‘It’s pretty much over’: southwest Utah health director says COVID-19 is becoming ‘just another disease’

Stock photo.| Photo by triocean/iStock/Getty Images Plus, St. George News

ST. GEORGE — While not officially declaring the pandemic over, the head of Southern Utah’s health district said COVID-19 has now entered a new phase where it is just another of the many respiratory diseases people live with.

Southwest Utah Public Health Department Director Dr. David Blodgett listens in to members of the Southwest Utah Public Health Board during their meeting at the department’s Beaver, Utah office. June 10, 2021 | Photo by Chris Reed, St. George News

Dr. David Blodgett, director of the Southwest Utah Public Health Department, told St. George News that with every part of Southern Utah except Iron County seeing a low transmission rate, it is time to treat COVID-19 like any other coronavirus, flu or other bug that especially makes itself known in the fall and winter. 

“I think we’re in a phase where we need to start talking about it as part of the diseases we see on a regular basis and kind of treat it that way. It will be part of the infectious, upper respiratory tract infections that we see here,” Blodgett said. “I really think we will see this COVID virus or the coronavirus looking much more like other coronaviruses as we go forward. ”

Blodgett said that current infections are at a plateau that is “going to continue indefinitely” with an occasional slight rise that will still never be more than a fraction of the largest surge that was seen last November and December.

“This will come back as a seasonal disease,” Blodgett said. 

He also said there might be a false sense of the percentage of positive tests going up – such as those seen in Washington County this week and over the last three weeks in Iron County – as fewer people are getting tested, and those that are, are only doing so because they feel ill. 

“People are not going to be tested as long as they’re not sick,” Blodgett said. 

On Thursday, Blodgett presented the current status of COVID-19 in Southern Utah at Southwest Utah Public Health Department’s Beaver office during a meeting of the board, which meets about every two months, and consists of county commissioners, medical professionals and others from the five counties that set public health policy in the area.

Adding to the sense that the COVID-19 pandemic is at or near its end in Southern Utah, he opened his presentation by telling the board, “I don’t know how many more of these we need to do.”

Other board members expressed relief that COVID-19 was not necessarily the only subject dominating the meeting.

Southwest Utah Public Health Department Director Dr. David Blodgett provides information to members of the Southwest Utah Public Health Board during their meeting at the department’s Beaver, Utah office. June 10, 2021 | Photo by Chris Reed, St. George News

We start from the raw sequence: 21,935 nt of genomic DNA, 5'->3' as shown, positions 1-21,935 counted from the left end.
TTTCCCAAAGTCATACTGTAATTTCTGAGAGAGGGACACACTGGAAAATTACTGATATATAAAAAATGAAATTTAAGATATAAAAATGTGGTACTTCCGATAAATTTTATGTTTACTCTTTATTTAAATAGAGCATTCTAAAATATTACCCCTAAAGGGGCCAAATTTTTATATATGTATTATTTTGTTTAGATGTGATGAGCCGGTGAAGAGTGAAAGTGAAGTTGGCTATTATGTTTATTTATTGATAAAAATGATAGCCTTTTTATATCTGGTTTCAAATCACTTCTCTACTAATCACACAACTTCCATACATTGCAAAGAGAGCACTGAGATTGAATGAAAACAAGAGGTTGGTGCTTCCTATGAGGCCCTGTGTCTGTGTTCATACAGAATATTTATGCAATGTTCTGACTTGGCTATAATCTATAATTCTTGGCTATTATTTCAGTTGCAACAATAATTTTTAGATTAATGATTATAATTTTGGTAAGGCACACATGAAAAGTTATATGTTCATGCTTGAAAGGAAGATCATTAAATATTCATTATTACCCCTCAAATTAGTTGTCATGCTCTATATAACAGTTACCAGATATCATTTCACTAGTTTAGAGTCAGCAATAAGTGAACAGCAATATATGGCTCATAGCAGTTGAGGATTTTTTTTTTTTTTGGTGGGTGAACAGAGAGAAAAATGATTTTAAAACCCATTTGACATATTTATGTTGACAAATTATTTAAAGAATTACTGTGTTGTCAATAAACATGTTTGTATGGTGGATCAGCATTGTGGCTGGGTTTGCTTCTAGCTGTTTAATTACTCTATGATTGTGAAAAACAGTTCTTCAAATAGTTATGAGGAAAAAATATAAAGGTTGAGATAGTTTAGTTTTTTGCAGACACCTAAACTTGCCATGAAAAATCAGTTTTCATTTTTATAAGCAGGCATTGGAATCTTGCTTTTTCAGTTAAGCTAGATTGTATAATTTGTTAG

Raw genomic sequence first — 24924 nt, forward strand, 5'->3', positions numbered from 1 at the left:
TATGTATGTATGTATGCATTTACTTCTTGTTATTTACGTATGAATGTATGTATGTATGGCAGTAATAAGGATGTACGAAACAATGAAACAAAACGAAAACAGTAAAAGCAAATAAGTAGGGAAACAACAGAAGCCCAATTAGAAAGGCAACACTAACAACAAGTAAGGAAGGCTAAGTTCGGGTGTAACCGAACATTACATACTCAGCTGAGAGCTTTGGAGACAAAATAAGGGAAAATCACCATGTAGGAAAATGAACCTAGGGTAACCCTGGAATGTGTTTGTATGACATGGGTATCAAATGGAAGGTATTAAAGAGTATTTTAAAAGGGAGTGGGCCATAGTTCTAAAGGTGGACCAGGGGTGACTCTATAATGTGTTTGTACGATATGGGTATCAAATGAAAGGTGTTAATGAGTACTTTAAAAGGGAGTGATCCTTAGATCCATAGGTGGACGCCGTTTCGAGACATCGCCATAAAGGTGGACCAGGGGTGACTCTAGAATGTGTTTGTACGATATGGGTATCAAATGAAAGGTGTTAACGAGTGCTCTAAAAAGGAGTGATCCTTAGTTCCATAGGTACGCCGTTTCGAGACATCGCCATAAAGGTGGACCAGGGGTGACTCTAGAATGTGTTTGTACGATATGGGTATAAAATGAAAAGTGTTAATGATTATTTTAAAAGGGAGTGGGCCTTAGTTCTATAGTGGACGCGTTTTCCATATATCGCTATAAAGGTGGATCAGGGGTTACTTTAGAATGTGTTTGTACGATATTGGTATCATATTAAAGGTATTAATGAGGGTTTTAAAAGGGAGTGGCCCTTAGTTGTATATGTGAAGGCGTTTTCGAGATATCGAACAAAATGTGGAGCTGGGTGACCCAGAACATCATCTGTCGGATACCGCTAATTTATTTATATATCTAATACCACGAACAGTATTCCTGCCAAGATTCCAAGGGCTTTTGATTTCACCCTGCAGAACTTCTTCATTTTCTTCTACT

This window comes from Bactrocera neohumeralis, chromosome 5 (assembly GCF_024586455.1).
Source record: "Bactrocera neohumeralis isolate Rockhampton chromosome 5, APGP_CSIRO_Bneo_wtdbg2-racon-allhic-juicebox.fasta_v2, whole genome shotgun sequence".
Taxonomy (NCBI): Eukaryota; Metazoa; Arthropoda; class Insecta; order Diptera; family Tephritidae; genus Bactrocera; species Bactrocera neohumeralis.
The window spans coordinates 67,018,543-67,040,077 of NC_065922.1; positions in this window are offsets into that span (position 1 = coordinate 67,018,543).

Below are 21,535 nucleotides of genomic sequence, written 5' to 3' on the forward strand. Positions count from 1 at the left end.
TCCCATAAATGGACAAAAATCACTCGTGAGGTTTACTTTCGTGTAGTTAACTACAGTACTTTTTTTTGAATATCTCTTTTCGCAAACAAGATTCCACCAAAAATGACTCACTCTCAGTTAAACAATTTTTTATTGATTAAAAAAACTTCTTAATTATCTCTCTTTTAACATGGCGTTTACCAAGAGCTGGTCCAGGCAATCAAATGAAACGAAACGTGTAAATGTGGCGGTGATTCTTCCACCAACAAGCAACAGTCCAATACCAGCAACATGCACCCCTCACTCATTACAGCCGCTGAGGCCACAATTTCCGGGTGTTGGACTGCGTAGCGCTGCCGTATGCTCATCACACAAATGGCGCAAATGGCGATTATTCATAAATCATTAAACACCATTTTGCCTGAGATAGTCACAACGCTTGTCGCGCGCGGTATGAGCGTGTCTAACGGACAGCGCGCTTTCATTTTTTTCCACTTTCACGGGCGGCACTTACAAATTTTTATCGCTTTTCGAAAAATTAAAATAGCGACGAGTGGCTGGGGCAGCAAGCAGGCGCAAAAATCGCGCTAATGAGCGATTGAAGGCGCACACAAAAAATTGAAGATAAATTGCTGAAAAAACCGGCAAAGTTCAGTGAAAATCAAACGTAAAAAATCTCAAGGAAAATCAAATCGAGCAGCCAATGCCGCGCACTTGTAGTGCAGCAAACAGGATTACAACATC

Among those expressing that relief was health board member and Washington County Commissioner Gil Almquist.

As far as I’m concerned, it’s pretty much over,” Almquist said. “We’ll never be done because there are always those that will continue to get it through the system, and it’ll continue to be there.”

While agreeing that people should get used to COVID-19 being another disease in a list of diseases, the deputy head of the Utah Department of Health said that people who are not vaccinated should wear masks in public places until they are.  

“We will have to normalize COVID-19  in the way we deal with other diseases,” Dr. Michelle Hofmann, deputy director of the Utah Department of Health, told St. George News. 

However, when it was noted that many of those who are against getting vaccinated were also those that criticized the calls for wearing masks and taking preventative measures, Hofmann said as part of overall disease prevention, it will be the responsibility of the individual to decide what they want to do for their health.   

“We have a choice to make as individuals. We’re not going to be able to bring every single Utahn along, but those thinking about getting vaccinated need to do it now. It has been a difficult entity for long enough, and it is going to have to be normalized, but every Utahn has a choice.”

Southwest Utah Public Health Board member and Washington County Commissioner Gil Almquist takes part in the boards meeting at the Southwest Utah Public Health Department’s Beaver, Utah office, June 10, 2021 | Photo by Chris Reed, St. George News

In another sign of the transition of COVID-19 from pandemic to infectious disease, the governor’s office held its first COVID-19 press conference in two weeks on Thursday, but Gov. Spencer Cox wasn’t there. Citing other commitments for the governor, Lt. Gov. Deidre Henderson led the press conference. But she wasn’t yet ready to raise the “normal” flag.